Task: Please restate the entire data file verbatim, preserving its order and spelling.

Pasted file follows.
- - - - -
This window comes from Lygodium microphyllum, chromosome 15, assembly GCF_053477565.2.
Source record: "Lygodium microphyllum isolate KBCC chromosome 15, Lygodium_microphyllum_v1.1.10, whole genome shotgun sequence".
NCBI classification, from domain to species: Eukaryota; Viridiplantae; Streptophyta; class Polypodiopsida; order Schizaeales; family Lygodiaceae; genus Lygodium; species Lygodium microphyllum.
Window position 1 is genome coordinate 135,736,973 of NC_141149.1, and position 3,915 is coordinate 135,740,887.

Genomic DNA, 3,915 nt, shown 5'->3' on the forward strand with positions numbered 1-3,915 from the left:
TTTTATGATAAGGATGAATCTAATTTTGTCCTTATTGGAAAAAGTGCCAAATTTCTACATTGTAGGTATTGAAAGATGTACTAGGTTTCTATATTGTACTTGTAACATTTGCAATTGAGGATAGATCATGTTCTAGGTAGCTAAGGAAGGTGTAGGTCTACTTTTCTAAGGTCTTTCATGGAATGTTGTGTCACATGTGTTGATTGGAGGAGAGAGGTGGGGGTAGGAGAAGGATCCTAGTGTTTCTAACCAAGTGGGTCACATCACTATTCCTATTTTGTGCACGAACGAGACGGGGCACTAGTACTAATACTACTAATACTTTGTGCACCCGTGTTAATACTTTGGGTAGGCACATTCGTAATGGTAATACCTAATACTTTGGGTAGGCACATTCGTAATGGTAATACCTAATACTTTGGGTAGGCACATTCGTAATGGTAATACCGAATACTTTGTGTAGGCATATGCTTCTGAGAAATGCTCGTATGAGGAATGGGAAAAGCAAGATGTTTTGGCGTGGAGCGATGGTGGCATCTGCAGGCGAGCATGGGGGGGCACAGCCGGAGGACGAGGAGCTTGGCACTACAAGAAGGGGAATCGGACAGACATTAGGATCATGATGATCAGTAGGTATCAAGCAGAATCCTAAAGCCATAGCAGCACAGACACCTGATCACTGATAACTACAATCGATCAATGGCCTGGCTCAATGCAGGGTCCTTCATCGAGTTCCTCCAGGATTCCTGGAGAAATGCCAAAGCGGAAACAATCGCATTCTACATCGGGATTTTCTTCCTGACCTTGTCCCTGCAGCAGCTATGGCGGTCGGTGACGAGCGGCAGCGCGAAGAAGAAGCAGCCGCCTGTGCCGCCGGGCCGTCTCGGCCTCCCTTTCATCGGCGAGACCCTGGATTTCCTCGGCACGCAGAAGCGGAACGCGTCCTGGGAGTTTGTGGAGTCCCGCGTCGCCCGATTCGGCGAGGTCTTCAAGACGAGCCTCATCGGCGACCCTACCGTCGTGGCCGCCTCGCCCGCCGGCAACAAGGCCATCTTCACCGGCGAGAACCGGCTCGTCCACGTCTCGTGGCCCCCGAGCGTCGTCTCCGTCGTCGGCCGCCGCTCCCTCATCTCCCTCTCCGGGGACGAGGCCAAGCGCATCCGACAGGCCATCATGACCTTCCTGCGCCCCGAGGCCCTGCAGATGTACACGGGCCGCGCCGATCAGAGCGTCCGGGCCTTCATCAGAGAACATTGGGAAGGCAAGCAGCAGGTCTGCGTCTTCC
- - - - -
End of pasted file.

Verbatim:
This window comes from Lygodium microphyllum, chromosome 15, assembly GCF_053477565.2.
Source record: "Lygodium microphyllum isolate KBCC chromosome 15, Lygodium_microphyllum_v1.1.10, whole genome shotgun sequence".
NCBI classification, from domain to species: Eukaryota; Viridiplantae; Streptophyta; class Polypodiopsida; order Schizaeales; family Lygodiaceae; genus Lygodium; species Lygodium microphyllum.
Window position 1 is genome coordinate 135,736,973 of NC_141149.1, and position 3,915 is coordinate 135,740,887.

Genomic DNA, 3,915 nt, shown 5'->3' on the forward strand with positions numbered 1-3,915 from the left:
TTTTATGATAAGGATGAATCTAATTTTGTCCTTATTGGAAAAAGTGCCAAATTTCTACATTGTAGGTATTGAAAGATGTACTAGGTTTCTATATTGTACTTGTAACATTTGCAATTGAGGATAGATCATGTTCTAGGTAGCTAAGGAAGGTGTAGGTCTACTTTTCTAAGGTCTTTCATGGAATGTTGTGTCACATGTGTTGATTGGAGGAGAGAGGTGGGGGTAGGAGAAGGATCCTAGTGTTTCTAACCAAGTGGGTCACATCACTATTCCTATTTTGTGCACGAACGAGACGGGGCACTAGTACTAATACTACTAATACTTTGTGCACCCGTGTTAATACTTTGGGTAGGCACATTCGTAATGGTAATACCTAATACTTTGGGTAGGCACATTCGTAATGGTAATACCTAATACTTTGGGTAGGCACATTCGTAATGGTAATACCGAATACTTTGTGTAGGCATATGCTTCTGAGAAATGCTCGTATGAGGAATGGGAAAAGCAAGATGTTTTGGCGTGGAGCGATGGTGGCATCTGCAGGCGAGCATGGGGGGGCACAGCCGGAGGACGAGGAGCTTGGCACTACAAGAAGGGGAATCGGACAGACATTAGGATCATGATGATCAGTAGGTATCAAGCAGAATCCTAAAGCCATAGCAGCACAGACACCTGATCACTGATAACTACAATCGATCAATGGCCTGGCTCAATGCAGGGTCCTTCATCGAGTTCCTCCAGGATTCCTGGAGAAATGCCAAAGCGGAAACAATCGCATTCTACATCGGGATTTTCTTCCTGACCTTGTCCCTGCAGCAGCTATGGCGGTCGGTGACGAGCGGCAGCGCGAAGAAGAAGCAGCCGCCTGTGCCGCCGGGCCGTCTCGGCCTCCCTTTCATCGGCGAGACCCTGGATTTCCTCGGCACGCAGAAGCGGAACGCGTCCTGGGAGTTTGTGGAGTCCCGCGTCGCCCGATTCGGCGAGGTCTTCAAGACGAGCCTCATCGGCGACCCTACCGTCGTGGCCGCCTCGCCCGCCGGCAACAAGGCCATCTTCACCGGCGAGAACCGGCTCGTCCACGTCTCGTGGCCCCCGAGCGTCGTCTCCGTCGTCGGCCGCCGCTCCCTCATCTCCCTCTCCGGGGACGAGGCCAAGCGCATCCGACAGGCCATCATGACCTTCCTGCGCCCCGAGGCCCTGCAGATGTACACGGGCCGCGCCGATCAGAGCGTCCGGGCCTTCATCAGAGAACATTGGGAAGGCAAGCAGCAGGTCTGCGTCTTCC